Select Committee on Treasury Minutes of Evidence


Examination of Witnesses (Questions 60 - 79)

MONDAY 22 APRIL 2002

MR JOHN APPLEBY, MR ANDREW DILNOT, MS MARY O'MAHONY, MR EDWARD TROUP, AND PROFESSOR STEVE WILCOX

  60. I thought you, as an expert, might have answered it. All right, let us have another side of the track. Do you agree with Wanless that, from what you know of the NHS, a 7.4 per cent real terms growth is about the most it is capable of absorbing?
  (Mr Appleby) I suspect it is.

  61. You think that is right?
  (Mr Appleby) Yes. I think I should say, just to add in terms of my earlier answer, that one of the issues that Wanless deals with is, in a sense, describing the Health Service in the future, the sort of Health Service we would like to see. Some of the elements of that include, for example, much shorter waiting times, and of course part of the NHS plan is to reduce waiting times. Wanless takes it as far over the next 20 years as to reduce the waiting times to a maximum of two weeks to get into hospital. At the moment we are looking at a maximum wait of around 15 months. So one of the things that Wanless does is to try to model how much money we need to spend to start to erode waiting times. Unfortunately, it is very difficult from the Wanless Report to understand quite what sort of model they used to try to cost this out, it is a bit opaque in terms of the report. That is why I was a bit uncertain in terms of my first answer. Meeting some of these targets is actually quite difficult to quantify.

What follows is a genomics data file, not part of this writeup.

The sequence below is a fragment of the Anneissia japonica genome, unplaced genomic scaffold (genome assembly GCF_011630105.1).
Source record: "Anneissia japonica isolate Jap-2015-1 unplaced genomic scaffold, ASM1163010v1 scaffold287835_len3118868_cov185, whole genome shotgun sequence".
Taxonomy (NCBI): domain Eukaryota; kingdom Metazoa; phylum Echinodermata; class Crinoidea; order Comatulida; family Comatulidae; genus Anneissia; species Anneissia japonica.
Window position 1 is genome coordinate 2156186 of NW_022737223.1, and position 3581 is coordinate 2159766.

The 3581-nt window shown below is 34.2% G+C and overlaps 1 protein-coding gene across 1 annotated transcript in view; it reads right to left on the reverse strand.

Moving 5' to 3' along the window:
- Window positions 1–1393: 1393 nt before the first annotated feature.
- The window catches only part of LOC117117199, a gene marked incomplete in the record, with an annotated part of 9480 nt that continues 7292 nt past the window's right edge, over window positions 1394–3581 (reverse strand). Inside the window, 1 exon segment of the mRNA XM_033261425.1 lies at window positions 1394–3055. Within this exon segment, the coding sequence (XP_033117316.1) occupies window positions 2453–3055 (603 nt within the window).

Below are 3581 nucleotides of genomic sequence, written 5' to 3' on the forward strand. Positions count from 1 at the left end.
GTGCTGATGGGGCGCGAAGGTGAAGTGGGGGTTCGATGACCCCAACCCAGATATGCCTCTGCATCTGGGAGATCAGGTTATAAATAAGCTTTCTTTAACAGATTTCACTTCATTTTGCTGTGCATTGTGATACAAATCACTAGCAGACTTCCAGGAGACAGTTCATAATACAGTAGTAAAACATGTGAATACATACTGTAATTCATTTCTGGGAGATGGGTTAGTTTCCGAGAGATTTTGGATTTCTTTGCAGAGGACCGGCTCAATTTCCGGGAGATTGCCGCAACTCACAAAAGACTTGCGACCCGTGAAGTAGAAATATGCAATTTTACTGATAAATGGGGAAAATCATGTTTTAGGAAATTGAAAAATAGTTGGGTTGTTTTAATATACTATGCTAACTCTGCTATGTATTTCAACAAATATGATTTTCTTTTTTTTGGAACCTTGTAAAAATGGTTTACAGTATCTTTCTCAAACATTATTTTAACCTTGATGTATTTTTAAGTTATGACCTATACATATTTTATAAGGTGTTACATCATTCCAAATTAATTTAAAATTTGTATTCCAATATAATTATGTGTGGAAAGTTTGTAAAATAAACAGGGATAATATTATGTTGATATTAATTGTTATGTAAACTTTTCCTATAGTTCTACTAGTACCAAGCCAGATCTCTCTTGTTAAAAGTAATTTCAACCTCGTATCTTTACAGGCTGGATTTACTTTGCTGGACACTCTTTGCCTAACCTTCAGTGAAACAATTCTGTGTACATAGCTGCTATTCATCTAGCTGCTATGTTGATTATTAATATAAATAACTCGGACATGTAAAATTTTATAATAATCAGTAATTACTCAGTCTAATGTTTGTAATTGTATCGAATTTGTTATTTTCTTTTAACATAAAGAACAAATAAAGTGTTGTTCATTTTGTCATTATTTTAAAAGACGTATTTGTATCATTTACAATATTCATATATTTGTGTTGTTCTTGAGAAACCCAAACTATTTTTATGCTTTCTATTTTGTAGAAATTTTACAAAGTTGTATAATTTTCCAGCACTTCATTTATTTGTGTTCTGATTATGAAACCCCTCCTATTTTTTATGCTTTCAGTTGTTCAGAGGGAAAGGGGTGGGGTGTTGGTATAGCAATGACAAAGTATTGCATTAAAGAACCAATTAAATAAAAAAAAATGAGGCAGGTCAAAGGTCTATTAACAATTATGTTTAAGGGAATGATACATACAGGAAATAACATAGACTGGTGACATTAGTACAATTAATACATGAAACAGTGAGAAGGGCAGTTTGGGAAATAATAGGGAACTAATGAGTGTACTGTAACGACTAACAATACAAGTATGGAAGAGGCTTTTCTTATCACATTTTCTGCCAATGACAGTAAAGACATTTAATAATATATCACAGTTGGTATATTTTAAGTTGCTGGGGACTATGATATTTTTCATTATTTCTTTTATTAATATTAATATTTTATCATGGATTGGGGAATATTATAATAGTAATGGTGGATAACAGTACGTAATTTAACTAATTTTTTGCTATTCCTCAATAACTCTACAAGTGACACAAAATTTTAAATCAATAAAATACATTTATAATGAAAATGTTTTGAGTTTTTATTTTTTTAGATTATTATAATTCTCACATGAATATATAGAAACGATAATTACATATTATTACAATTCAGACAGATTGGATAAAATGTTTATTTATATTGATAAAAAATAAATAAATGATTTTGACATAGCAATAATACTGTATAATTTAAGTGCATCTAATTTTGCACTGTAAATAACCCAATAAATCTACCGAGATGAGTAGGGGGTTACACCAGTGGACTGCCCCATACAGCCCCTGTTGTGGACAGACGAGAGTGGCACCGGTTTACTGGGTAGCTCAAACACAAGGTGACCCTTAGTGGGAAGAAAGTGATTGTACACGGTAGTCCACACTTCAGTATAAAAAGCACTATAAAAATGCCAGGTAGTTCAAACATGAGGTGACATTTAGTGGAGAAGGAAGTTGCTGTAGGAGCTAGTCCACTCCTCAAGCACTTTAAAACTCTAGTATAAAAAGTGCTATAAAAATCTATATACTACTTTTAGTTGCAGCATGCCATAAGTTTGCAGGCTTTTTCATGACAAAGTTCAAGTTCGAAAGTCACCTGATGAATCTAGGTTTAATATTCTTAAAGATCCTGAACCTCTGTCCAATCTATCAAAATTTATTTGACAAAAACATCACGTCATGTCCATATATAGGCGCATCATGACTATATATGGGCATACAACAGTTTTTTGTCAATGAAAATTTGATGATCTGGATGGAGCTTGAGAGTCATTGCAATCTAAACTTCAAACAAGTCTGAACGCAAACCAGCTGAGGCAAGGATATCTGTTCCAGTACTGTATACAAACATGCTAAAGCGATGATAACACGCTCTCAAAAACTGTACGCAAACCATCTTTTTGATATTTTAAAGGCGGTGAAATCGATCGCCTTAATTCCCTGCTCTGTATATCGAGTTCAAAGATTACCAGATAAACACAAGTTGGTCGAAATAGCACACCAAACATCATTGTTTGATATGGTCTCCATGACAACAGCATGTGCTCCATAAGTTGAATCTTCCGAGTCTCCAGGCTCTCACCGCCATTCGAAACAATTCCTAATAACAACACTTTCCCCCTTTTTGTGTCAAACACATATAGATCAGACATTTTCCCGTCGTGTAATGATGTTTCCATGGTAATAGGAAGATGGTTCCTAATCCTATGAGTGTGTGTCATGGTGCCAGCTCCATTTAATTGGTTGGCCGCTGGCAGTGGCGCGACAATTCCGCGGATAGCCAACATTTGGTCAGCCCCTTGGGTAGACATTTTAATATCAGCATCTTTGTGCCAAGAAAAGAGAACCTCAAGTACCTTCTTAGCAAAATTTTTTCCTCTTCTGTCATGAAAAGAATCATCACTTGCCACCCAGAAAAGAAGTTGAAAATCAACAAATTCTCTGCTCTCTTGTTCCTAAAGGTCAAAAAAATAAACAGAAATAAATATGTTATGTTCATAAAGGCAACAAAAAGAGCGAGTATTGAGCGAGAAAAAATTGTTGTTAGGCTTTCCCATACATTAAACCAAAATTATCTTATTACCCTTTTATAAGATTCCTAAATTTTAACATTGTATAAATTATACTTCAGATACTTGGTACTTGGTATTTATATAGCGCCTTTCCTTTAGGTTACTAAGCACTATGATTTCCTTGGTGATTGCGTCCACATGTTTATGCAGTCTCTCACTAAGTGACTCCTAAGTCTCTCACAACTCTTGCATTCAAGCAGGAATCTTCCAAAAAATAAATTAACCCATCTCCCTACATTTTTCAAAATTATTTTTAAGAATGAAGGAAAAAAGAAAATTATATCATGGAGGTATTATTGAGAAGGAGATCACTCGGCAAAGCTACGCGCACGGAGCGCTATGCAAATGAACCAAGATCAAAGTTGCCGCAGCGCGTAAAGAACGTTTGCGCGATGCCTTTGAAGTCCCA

62. Does the King's Fund have a model of its own?
  (Mr Appleby) In terms of waiting times, for example?

  63. In terms of putting money into the NHS and getting output out of it. Do you have some way of judging what you get for the money?
  (Mr Appleby) No, we do not. I have to say that nobody does.

  64. In Wanless, page 84, there is a very interesting paragraph about productivity in the NHS. It is paragraph 5.31, where he has some very telling figures on what happens if the productivity performance of the NHS varies by 1 percentage point up or down. He does project it all the way up to 2022, so we are actually dealing with a pretty wide divergence by the time we get to the end of a 20-year span. That divergence is worth a couple of points on GDP—in today's terms, £30/40 billion. What does the King's Fund think about this central assumption about productivity in the NHS? Do you think it is reasonable? As a rider to that, which way do you think the risk goes? Is there a chance of seeing increased productivity in the NHS, or is there a downside risk that it will be worse than he forecasts?